The importance of photo editing

Three years ago I wrote a post with the same title “The importance of photo editing” and if I read it now I can see how much my work has improved.
It is not just about the quality, but obviously my knowledge on the matter has got deeper and deeper.

I’ve also joined a few photographers communities online where I’ve learned so much and I’m very grateful for that.
In the last couple of years, I’ve started to collaborate with more clients from various countries, whose style goes from the very clean and colourful to the moody film look. Three years ago I didn’t even know that the film look was a thing and that hybrid photography existed. 

It is so much fun to edit works so different from each other and that’s basically the reason I never get bored, no matter how many hundreds of files I have to work on.

Something that hasn’t changed is that when I talk about my work as a photo editor, I still find that people think I am a kind of digital plastic surgeon.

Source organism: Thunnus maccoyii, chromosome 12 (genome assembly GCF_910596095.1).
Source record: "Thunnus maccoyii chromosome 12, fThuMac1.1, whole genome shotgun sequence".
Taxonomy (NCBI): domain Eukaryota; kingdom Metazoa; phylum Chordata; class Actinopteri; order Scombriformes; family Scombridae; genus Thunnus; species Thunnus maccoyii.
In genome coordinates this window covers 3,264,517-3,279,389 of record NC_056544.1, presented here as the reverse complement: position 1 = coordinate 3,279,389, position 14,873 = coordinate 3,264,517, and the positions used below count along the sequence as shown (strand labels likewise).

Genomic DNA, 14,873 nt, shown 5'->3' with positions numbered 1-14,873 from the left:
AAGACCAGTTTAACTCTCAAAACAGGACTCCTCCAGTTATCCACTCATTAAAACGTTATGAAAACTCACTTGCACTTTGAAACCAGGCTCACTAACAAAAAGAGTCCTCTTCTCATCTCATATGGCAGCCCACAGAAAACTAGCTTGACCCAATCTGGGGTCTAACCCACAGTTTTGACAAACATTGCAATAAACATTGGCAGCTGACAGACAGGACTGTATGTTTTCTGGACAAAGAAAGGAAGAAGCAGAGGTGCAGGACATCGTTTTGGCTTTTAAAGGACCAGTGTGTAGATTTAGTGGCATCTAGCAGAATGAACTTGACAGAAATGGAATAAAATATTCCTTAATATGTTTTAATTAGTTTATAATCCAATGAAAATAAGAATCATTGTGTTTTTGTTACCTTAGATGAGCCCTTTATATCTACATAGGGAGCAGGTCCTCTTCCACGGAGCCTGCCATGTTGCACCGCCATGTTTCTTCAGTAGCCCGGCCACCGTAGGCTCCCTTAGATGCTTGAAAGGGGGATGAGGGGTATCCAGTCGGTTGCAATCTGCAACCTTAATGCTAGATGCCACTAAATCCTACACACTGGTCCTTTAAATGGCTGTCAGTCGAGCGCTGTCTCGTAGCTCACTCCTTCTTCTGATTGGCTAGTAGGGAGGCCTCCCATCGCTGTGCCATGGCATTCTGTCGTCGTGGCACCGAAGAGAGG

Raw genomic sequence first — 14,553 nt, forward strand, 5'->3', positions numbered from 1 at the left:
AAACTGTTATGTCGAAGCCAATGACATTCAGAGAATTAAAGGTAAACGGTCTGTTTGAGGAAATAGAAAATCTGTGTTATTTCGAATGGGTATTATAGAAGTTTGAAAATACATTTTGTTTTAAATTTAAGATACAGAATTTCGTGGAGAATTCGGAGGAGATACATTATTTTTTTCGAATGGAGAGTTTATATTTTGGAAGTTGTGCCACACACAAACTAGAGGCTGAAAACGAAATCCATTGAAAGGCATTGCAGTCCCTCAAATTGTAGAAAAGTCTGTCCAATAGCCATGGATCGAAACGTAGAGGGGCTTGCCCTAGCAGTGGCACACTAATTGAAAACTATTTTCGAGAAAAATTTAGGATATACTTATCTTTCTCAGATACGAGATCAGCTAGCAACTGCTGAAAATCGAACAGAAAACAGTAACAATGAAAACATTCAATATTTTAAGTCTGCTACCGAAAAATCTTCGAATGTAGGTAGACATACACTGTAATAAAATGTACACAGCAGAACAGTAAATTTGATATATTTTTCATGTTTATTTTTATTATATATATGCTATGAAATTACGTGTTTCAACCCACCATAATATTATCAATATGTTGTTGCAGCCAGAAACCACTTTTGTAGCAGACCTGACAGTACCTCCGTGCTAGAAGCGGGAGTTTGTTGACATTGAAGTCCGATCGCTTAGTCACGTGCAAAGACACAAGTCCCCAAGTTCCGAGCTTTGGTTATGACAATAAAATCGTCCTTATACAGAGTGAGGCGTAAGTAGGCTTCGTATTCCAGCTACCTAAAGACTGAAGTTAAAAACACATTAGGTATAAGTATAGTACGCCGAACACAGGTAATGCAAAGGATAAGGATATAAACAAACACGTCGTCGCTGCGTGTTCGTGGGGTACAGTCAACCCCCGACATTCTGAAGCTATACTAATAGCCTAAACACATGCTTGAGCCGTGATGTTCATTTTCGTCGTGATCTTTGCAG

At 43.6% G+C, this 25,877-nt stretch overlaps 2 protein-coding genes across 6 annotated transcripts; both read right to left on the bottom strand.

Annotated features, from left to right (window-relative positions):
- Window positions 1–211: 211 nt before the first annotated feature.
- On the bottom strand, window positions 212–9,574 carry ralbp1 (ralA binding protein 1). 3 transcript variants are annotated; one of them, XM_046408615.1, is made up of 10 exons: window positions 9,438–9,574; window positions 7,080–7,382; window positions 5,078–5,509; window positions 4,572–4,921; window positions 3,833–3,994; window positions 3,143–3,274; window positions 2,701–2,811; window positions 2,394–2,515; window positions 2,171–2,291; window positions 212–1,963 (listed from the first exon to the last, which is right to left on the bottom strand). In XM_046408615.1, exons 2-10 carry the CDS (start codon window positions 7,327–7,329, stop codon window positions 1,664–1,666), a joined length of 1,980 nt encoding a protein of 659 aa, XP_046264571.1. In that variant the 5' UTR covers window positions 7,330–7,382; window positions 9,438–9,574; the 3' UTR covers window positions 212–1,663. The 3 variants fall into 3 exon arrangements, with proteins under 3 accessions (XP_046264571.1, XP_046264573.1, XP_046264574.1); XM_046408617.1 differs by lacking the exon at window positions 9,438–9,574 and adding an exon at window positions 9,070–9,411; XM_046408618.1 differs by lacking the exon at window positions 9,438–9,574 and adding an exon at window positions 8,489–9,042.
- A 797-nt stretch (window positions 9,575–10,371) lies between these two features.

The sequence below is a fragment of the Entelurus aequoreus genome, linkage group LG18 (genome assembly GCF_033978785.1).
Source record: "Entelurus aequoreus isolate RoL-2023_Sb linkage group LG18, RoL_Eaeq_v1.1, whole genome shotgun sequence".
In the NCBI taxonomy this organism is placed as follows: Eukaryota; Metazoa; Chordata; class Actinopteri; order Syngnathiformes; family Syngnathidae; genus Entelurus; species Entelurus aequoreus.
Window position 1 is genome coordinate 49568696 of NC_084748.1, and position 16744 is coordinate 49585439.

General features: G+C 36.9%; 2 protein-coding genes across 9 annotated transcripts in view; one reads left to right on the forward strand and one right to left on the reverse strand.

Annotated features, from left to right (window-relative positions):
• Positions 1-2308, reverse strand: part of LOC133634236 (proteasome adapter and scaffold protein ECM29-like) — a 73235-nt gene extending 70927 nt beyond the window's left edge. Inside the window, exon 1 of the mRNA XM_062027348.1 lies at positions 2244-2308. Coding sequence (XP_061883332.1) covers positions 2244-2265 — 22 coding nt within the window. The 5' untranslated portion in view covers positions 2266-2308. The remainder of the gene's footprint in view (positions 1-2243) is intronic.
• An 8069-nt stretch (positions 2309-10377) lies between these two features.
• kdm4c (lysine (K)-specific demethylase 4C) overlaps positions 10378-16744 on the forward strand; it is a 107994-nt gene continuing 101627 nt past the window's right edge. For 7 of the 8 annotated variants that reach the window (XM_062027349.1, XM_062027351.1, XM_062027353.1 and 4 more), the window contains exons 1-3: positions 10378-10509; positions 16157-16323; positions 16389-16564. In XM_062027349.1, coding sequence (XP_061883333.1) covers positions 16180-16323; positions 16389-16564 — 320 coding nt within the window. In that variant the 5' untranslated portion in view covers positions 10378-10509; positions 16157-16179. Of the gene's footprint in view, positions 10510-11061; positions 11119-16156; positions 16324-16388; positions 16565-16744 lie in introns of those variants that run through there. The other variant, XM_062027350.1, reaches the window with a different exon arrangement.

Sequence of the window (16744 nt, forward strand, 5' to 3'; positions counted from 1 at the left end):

Which is funny because this is the thing I do the least. I never deeply retouch a portrait, unless it is specifically required.

So, what is the photo editor job really about?

elena cristofanon, photo editor

The one above is a SOOC (straight out of camera) shot: it is kind of a casual shot (the last one taken of me before the Covid-19 lockdown here in Dublin).
As it was somehow spontaneous, we just used the natural light without anything particular in mind, only the nice contrast between the flowers in the foreground and the straight vertical lines of a modern building in the background.
Once you put on the editor’s hat, you have plenty of choices with an image like this, because it’s a plain shot.
More saturation or desaturated, dark&moody or bright and vibrant, warm monochrome-like or contrary black&white. I have to say I kind of like all of them on this shot.

But there is some kind of shots that already tell their story. You can try to change them, but they will always reveal what was in the photographer’s mind. This is a photograph that I took for one of my ongoing projects, born during the lockdown:

photo editing

This is the actual breakfast shot SOOC. I decided to take this photograph because the sun was so strong and the contrast so nice that I couldn’t resist. Because of that light, it’s quite obvious that I wanted to play and enhance that contrast. As a result, the images where the shadows are brighter appear to me much weaker than the ones with deep blacks, and that’s tru for both colur and black and white.

What do you think?

Special thanks to Victor, my photographer and model in this quarantine days (and always!)